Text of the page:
The Centers for Disease Control and Prevention has recommended people who are at high risk of serious flu complications to avoid visiting swine barns at fairs this year since they are seeing an increase in the number of cases of a new flu virus, H3N2v, this year. There have been no cases of this particular strain of the virus in California.
So far 306 cases have been reported in the United Sates, with the largest number of cases in Indiana and Ohio.
People who are not at high risk for serious flu complications are encouraged to use the following recommendations:
• Don’t take food or drink into pig areas; don’t eat, drink or put anything in your mouth in pig areas.
• Don’t take toys, pacifiers, cups, baby bottles, strollers, or similar items into pig areas.
• Avoid close contact with pigs that look or act ill.
• Take protective measures if you must come in contact with pigs that are known or suspected to be sick. This includes minimizing contact with pigs and wearing personal protective equipment like protective clothing and gloves and masks that cover your mouth and nose when contact is required.
• Wash your hands often with soap and running water before and after exposure to pigs. If soap and water are not available, use an alcohol-based hand rub.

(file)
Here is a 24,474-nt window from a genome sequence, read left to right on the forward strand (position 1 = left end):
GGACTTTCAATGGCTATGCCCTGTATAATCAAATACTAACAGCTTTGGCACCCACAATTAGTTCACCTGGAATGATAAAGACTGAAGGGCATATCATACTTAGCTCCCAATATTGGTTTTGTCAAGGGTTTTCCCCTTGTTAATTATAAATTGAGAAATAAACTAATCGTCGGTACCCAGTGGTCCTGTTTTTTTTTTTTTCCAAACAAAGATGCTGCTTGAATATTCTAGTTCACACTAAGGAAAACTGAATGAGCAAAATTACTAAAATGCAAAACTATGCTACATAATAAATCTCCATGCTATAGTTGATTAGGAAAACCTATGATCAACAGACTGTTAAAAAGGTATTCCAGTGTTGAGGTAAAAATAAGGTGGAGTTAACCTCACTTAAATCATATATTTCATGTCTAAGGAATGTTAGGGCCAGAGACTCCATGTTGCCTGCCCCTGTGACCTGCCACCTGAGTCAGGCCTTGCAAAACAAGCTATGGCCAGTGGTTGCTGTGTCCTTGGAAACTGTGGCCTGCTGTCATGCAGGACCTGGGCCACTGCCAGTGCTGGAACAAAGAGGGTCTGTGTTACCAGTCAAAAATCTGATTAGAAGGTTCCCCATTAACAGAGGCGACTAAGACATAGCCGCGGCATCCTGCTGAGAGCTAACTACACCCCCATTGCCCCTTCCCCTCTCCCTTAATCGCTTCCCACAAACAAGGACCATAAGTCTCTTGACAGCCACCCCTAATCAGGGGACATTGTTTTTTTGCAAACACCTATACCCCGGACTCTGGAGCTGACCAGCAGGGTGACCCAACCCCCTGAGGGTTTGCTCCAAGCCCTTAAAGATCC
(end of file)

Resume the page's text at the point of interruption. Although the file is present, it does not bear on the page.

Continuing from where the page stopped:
• To further reduce the risk of infection, minimize contact with pigs and swine barns.
• Watch your pig (if you have one) for illness. Call a veterinarian if you suspect illness.
• Avoid contact with pigs if you have flu-like symptoms. Wait 7 days after your illness started or until you have been without fever for 24 hours without the use of fever-reducing medications, whichever is longer. If you must have contact with pigs while you are sick, take the protective actions listed above.
Those who are at high-risk for serious infections from the flu, including children younger than 5 years old, people ages 65 and older, pregnant women and those with long-term health conditions such as asthma, diabetes, heart disease, weakened immune systems and neurological or neurodevelopmental conditions.
For more information, call 1-800-CDC-INFO or visit http://www.cdc.gov/flu/swineflu/h3n2v-fairs-factsheet.htm